What is a HIV viral load blip?

viral load blip - positive peers

By: Ann Avery, Infectious Disease Physician at Metrohealth Medical Center

So, you’ve been absolutely crushing your treatment plan and you’ve been undetectable for a while now. That’s awesome, we’re proud of you gurl! But then you go in for your regular blood tests, and your doctor tells you that you’re experiencing a viral load blip.

Excuse me? A what now?

An HIV viral load blip is a sudden jump in the quantity of HIV detected in a blood test.

Don’t panic yet, usually, an HIV blip is harmless and goes away on its own. But occasionally, an HIV blip is a sign of trouble, so it’s a good idea to understand the basics of what a blip means.

viral load blip - positive peers

Basics of HIV viral load blips

When you first test positive for HIV, your doctor prescribes you anti-retroviral medicines that prevent the virus from multiplying in your bloodstream. If you take your meds every day exactly as prescribed, HIV becomes undetectable. This is what we call a functional cure, which means it’s still in your blood —but there’s so little of it that it doesn’t show up on tests anymore.

So, if you’re getting your viral load tested every six months like the experts recommend, the tests should consistently say your viral load is undetectable (assuming you’re following your doctor’s orders). You could go months or years with no change in your undetectable status.

But sooner or later your viral load might go up all of a sudden and become “detectable” on a test. The best clinical tests can’t measure HIV below 20 copies in a specific amount of blood. So, if your viral load rises above 20, you’ve got a blip. (For more on HIV testing stats, check out this blog.)

viral load blip - positive peers

What causes a viral load blip?

If you’ve skipped treatment a few days and then your HIV load will likely become detectable again on your next test. This isn’t the cause of a true blip, this is just what happens when you accidentally forget a few pills.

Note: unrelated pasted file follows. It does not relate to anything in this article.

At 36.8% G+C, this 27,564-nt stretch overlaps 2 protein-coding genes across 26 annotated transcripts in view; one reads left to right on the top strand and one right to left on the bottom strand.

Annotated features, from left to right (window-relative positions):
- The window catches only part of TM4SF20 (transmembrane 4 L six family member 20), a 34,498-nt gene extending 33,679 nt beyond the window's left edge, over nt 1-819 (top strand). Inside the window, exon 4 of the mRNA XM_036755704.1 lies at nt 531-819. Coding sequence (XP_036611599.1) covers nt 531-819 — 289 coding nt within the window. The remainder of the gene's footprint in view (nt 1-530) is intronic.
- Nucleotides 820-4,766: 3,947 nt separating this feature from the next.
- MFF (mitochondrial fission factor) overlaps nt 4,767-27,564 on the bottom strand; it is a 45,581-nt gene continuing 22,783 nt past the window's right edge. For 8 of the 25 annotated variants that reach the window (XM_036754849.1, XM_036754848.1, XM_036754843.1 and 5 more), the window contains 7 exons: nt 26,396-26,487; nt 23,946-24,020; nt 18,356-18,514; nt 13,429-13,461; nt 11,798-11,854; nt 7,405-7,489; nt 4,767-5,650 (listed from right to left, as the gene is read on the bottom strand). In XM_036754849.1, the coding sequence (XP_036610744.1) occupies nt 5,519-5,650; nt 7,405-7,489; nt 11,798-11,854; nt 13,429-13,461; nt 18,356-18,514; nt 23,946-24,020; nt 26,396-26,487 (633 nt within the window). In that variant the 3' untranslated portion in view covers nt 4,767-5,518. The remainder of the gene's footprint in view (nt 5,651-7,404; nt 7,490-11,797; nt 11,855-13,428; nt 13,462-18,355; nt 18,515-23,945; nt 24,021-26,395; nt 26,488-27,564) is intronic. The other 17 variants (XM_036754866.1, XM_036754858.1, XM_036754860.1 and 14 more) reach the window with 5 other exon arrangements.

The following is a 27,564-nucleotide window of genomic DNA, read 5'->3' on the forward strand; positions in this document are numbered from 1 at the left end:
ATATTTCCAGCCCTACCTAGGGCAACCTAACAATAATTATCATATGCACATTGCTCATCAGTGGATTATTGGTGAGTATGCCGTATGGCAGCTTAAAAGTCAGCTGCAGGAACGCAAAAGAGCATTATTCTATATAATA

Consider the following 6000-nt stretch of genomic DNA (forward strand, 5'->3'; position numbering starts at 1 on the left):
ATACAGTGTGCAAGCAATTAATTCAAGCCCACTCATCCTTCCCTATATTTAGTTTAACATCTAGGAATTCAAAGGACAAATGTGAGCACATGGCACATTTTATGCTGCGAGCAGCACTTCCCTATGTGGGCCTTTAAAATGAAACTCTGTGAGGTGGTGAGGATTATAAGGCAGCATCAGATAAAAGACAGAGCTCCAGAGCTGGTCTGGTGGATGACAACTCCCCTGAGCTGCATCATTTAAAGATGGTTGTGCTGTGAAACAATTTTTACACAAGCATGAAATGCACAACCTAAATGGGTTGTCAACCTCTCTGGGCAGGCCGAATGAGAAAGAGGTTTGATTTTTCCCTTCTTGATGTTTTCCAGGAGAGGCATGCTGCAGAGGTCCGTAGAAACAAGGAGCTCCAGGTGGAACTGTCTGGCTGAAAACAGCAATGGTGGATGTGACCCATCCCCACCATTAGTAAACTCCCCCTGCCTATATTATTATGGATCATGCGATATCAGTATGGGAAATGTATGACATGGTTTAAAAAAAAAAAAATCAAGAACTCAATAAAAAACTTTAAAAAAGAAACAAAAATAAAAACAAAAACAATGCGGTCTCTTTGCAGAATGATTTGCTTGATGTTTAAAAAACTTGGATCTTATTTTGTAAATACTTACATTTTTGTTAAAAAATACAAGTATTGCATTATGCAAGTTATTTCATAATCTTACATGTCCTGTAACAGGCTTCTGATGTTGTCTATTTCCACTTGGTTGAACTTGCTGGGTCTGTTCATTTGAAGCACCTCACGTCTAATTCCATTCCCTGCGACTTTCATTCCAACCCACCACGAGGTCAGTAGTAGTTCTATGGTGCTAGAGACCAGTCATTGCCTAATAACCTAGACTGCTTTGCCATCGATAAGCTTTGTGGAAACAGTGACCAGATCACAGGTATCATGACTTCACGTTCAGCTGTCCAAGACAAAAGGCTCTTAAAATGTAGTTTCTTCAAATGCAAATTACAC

Blips are different. They come and go and scientists aren’t exactly sure yet what causes them. Blips are more common in the winter, but studies haven’t figured it all out for sure yet.

Viral load and CD4 counts might play a role, although nothing is certain. Scientists have noted that people with more frequent HIV blips also had higher viral loads and lower CD4 counts before they started treatment.


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What does an HIV viral load blip mean?

First of all, a viral load blip doesn’t automatically mean there’s any danger. And it usually won’t increase your risk of transmitting HIV to somebody else.

But remember, this all depends on how high your viral load gets. If your viral load jumps too high, your doctors may want to switch to a different medicine. But usually, if your viral load stays below 50, you can stay on the same medication.

We suggest you talk to your doctor about the risk of transmission when a blip shows up. It might be zero, but it can’t hurt to ask.

If you have one blip and everything returns to normal, it’s probably nothing to worry about. But if you start having multiple blips, it could be a sign that your treatment isn’t working effectively anymore.

That’s why doctors need to keep tracking it.

viral load blip - positive peers

Can HIV viral load blips be avoided?     

Not entirely, or at least not without knowing what causes them. Blips randomly show up all the sudden and then vanish just as quickly.

What you want to avoid is a genuine, long-term increases in your viral load. That could lead to serious health problems.

The key is to stay on meds the best you can, without fail. You can help your meds do their job by protecting your immune system with a healthy diet, regular exercise, and a healthy lifestyle (i.e., taking it easy on the booze, fatty foods, and putting down the cigarettes).

No need to flip out over blips

Your doctors know what to look for when a blip shows up. They’ll keep testing you every few months to see if it returns.

This is just one more solid reason for getting tested regularly. The more you know about your viral load, the more you can do about it.

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